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Effectiveness of Pharmacy-Based Needle/Syringe Exchange Program for People Who Inject Drugs: A Systematic Review and Meta-analysis.

Effectiveness of Pharmacy-Based Needle/Syringe Exchange Program for People Who Inject Drugs: A Systematic Review and Meta-analysis.
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Sawangjit R, Khan TM, Chaiyakunapruk N,


Sawangjit R, Khan TM, Chaiyakunapruk N, (click to view)

Sawangjit R, Khan TM, Chaiyakunapruk N,

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Addiction (Abingdon, England) 2016 8 27() doi 10.1111/add.13593

Abstract
AIMS
To critically appraise the evidence for effectiveness of pharmacy-based needle/syringe exchange programs (Pharmacy-based NSPs) on risk behaviors (RBs), HIV/HCV prevalence, and economic outcomes among people who inject drugs (PWID).

DESIGN
Systematic review and meta-analysis SETTING: PRIMARY CARE SETTING: PARTICIPANTS: Of 1,568 studies screened, 14 studies with N = 7035 PWID were included.

MEASURES
PubMed, Embase, Web of Sciences, CENTRAL, and Cochrane review databases were searched without language restriction from their inception through January 27, 2016. All published study designs with control group that reported the effectiveness of Pharmacy-based NSP on outcomes of interest were included. Outcomes of interest are RB, HIV/HCV prevalence, and economic outcomes. The estimates of pooled effects of these outcomes were calculated as pooled odds ratio (OR) with 95% CI using a random-effects model. Heterogeneity was assessed by I2 and chi-squared tests.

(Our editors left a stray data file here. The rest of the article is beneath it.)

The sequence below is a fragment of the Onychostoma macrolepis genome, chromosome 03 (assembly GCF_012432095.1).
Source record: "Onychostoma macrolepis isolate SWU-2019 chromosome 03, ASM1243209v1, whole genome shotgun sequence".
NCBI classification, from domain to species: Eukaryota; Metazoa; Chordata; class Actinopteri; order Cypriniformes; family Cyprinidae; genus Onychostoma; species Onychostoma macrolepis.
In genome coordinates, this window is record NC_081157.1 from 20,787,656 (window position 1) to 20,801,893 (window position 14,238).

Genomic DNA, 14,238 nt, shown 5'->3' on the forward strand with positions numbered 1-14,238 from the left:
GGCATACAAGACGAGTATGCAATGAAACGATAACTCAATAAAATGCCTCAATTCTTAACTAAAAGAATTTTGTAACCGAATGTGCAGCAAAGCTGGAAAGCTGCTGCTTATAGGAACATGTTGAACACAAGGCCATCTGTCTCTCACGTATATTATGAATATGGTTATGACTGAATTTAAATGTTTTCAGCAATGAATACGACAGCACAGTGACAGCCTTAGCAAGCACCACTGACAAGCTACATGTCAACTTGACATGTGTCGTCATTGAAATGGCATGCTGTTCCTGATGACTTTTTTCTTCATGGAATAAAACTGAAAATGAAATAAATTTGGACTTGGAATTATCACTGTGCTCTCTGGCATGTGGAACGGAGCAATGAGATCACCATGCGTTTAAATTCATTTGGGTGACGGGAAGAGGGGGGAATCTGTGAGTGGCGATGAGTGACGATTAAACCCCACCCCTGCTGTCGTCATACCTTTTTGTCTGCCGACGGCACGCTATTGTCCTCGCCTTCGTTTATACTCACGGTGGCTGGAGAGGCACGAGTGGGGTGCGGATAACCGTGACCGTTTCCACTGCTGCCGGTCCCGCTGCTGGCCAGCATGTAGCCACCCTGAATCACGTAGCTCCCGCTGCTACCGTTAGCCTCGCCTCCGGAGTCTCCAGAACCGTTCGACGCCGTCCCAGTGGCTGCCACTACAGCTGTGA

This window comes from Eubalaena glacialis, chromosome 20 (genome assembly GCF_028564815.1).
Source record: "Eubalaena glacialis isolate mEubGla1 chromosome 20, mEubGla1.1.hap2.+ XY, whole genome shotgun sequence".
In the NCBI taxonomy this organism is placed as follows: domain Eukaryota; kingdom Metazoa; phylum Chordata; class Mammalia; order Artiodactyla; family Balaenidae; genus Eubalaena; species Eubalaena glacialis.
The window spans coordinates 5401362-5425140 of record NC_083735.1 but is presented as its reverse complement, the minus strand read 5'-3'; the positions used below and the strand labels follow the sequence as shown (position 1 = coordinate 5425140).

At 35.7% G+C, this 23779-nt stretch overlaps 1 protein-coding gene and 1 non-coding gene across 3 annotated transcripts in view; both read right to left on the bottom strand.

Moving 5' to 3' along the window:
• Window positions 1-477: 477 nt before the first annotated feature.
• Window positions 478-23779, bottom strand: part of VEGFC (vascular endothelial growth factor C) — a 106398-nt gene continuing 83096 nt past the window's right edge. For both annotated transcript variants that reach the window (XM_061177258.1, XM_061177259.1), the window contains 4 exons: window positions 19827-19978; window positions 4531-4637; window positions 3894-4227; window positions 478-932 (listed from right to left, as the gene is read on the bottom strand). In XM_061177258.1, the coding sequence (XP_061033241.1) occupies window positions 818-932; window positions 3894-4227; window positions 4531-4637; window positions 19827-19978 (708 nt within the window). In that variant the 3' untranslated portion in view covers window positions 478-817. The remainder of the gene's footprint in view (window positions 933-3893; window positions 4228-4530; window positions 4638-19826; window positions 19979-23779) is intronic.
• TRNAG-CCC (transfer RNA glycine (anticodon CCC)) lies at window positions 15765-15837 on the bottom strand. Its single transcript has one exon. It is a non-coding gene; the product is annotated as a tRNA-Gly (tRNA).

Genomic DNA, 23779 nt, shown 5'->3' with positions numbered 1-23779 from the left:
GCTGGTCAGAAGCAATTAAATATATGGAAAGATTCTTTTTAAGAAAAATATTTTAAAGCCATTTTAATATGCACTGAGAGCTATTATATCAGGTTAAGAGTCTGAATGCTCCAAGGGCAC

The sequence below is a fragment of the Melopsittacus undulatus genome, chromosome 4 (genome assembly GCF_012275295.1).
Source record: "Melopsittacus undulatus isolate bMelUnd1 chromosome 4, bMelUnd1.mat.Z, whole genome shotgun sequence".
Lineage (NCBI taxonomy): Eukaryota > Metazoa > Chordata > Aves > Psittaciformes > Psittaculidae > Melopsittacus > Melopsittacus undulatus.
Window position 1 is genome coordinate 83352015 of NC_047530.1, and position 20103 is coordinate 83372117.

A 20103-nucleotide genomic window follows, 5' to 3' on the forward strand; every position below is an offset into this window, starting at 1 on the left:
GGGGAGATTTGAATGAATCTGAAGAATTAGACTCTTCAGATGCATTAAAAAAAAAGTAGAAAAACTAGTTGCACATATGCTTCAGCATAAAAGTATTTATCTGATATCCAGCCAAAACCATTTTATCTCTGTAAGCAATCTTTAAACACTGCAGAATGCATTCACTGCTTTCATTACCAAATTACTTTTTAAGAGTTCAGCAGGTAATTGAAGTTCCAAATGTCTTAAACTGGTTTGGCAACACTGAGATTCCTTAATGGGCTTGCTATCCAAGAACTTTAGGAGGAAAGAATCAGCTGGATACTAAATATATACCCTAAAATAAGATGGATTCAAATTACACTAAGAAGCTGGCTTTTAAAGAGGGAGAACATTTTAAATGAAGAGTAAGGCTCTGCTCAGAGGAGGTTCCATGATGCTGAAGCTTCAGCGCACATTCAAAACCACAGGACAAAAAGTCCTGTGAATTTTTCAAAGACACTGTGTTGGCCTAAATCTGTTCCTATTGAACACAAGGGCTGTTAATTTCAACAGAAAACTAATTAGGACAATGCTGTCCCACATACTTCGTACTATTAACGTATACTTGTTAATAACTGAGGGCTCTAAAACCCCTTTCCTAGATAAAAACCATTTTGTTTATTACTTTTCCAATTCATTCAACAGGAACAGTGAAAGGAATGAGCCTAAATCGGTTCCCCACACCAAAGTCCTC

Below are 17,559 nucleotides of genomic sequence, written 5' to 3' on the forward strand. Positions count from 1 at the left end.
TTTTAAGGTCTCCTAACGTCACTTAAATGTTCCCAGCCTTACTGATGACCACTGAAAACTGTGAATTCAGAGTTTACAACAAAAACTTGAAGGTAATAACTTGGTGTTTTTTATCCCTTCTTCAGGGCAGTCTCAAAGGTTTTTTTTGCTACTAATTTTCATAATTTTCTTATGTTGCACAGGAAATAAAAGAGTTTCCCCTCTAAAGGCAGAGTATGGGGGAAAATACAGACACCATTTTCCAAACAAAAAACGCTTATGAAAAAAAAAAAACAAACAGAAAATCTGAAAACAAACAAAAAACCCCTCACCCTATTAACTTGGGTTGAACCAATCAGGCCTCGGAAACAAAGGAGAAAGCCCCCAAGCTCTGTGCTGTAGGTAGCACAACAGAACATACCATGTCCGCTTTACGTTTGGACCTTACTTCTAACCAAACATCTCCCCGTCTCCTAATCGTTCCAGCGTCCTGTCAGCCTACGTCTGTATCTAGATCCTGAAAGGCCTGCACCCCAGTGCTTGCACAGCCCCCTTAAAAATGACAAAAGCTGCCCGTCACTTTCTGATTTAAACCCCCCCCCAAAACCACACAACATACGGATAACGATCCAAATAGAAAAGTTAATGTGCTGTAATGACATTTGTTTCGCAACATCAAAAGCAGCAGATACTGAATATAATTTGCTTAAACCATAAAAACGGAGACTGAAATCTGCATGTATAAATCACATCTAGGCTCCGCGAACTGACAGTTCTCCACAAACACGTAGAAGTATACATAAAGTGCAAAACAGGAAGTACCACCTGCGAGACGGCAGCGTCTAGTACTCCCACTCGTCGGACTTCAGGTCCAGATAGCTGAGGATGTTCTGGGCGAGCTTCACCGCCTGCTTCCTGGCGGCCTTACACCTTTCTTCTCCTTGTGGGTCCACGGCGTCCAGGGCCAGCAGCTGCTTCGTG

FINDINGS
Most studies (9/14, 64.3%) were rated as having a serious risk of bias, while 28.6% and 7.1% were rated as having a moderate risk and low risk of bias, respectively. For sharing-syringe behavior, Pharmacy-based NSPs were significantly better than no NSPs for both main (OR: 0.50 (95%CI = 0.34-0.73; I2 = 59.6%)) and sensitivity analyses, excluding studies with a serious risk of bias (OR: 0.52 (95%CI = 0.32-0.84; I2 = 41.4%)). For safe syringe disposal and HIV/HCV prevalence, the evidence for Pharmacy-based NSPs compared with other NSP or No NSP was unclear since few of the studies reported this and most of them had a serious risk of bias. Compared with the total lifetime cost of 55,640 USD for treating a person with HIV infection, the HIV prevalence among PWID has to be at least 0.8% (for Pharmacy-based NSPs) or 2.1% (for other NSPs) to result in cost-savings.

CONCLUSIONS
Pharmacy-based needle/syringe exchange programs appear to be effective for reducing risk behaviors among people who inject drugs, though their effect on HIV/HCV prevalence and economic outcomes is unclear.

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